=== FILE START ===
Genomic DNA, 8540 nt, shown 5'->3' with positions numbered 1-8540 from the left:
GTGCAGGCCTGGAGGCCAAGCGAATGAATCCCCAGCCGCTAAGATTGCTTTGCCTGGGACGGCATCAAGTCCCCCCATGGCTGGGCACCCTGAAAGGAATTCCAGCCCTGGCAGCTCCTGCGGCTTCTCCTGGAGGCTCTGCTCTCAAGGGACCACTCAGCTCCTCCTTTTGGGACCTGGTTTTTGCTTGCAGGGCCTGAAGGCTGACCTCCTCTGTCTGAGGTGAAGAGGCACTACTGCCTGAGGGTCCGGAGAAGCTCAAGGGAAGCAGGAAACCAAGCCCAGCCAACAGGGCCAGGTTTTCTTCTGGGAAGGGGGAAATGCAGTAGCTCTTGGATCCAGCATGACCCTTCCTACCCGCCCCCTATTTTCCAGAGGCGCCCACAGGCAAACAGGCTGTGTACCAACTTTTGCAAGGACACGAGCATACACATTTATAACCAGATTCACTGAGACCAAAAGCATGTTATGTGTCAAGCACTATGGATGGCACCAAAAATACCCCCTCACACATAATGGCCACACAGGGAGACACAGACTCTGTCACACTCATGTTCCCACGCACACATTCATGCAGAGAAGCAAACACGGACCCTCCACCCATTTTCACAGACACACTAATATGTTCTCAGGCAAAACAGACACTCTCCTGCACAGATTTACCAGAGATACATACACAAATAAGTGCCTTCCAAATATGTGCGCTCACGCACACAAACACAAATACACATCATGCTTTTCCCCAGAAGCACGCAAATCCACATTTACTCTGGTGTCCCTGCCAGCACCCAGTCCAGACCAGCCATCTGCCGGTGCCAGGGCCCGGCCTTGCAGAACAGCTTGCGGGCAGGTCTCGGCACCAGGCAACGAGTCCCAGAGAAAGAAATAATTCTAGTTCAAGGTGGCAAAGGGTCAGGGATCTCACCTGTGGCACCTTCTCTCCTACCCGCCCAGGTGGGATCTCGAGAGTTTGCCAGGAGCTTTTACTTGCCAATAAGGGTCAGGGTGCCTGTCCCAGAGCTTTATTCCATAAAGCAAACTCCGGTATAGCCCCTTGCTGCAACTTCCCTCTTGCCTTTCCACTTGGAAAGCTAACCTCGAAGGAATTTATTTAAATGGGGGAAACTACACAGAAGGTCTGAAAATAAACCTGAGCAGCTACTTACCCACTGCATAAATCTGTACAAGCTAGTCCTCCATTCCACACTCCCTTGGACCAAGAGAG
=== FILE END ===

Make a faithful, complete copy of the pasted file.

Genomic DNA, 8540 nt, shown 5'->3' with positions numbered 1-8540 from the left:
GTGCAGGCCTGGAGGCCAAGCGAATGAATCCCCAGCCGCTAAGATTGCTTTGCCTGGGACGGCATCAAGTCCCCCCATGGCTGGGCACCCTGAAAGGAATTCCAGCCCTGGCAGCTCCTGCGGCTTCTCCTGGAGGCTCTGCTCTCAAGGGACCACTCAGCTCCTCCTTTTGGGACCTGGTTTTTGCTTGCAGGGCCTGAAGGCTGACCTCCTCTGTCTGAGGTGAAGAGGCACTACTGCCTGAGGGTCCGGAGAAGCTCAAGGGAAGCAGGAAACCAAGCCCAGCCAACAGGGCCAGGTTTTCTTCTGGGAAGGGGGAAATGCAGTAGCTCTTGGATCCAGCATGACCCTTCCTACCCGCCCCCTATTTTCCAGAGGCGCCCACAGGCAAACAGGCTGTGTACCAACTTTTGCAAGGACACGAGCATACACATTTATAACCAGATTCACTGAGACCAAAAGCATGTTATGTGTCAAGCACTATGGATGGCACCAAAAATACCCCCTCACACATAATGGCCACACAGGGAGACACAGACTCTGTCACACTCATGTTCCCACGCACACATTCATGCAGAGAAGCAAACACGGACCCTCCACCCATTTTCACAGACACACTAATATGTTCTCAGGCAAAACAGACACTCTCCTGCACAGATTTACCAGAGATACATACACAAATAAGTGCCTTCCAAATATGTGCGCTCACGCACACAAACACAAATACACATCATGCTTTTCCCCAGAAGCACGCAAATCCACATTTACTCTGGTGTCCCTGCCAGCACCCAGTCCAGACCAGCCATCTGCCGGTGCCAGGGCCCGGCCTTGCAGAACAGCTTGCGGGCAGGTCTCGGCACCAGGCAACGAGTCCCAGAGAAAGAAATAATTCTAGTTCAAGGTGGCAAAGGGTCAGGGATCTCACCTGTGGCACCTTCTCTCCTACCCGCCCAGGTGGGATCTCGAGAGTTTGCCAGGAGCTTTTACTTGCCAATAAGGGTCAGGGTGCCTGTCCCAGAGCTTTATTCCATAAAGCAAACTCCGGTATAGCCCCTTGCTGCAACTTCCCTCTTGCCTTTCCACTTGGAAAGCTAACCTCGAAGGAATTTATTTAAATGGGGGAAACTACACAGAAGGTCTGAAAATAAACCTGAGCAGCTACTTACCCACTGCATAAATCTGTACAAGCTAGTCCTCCATTCCACACTCCCTTGGACCAAGAGAG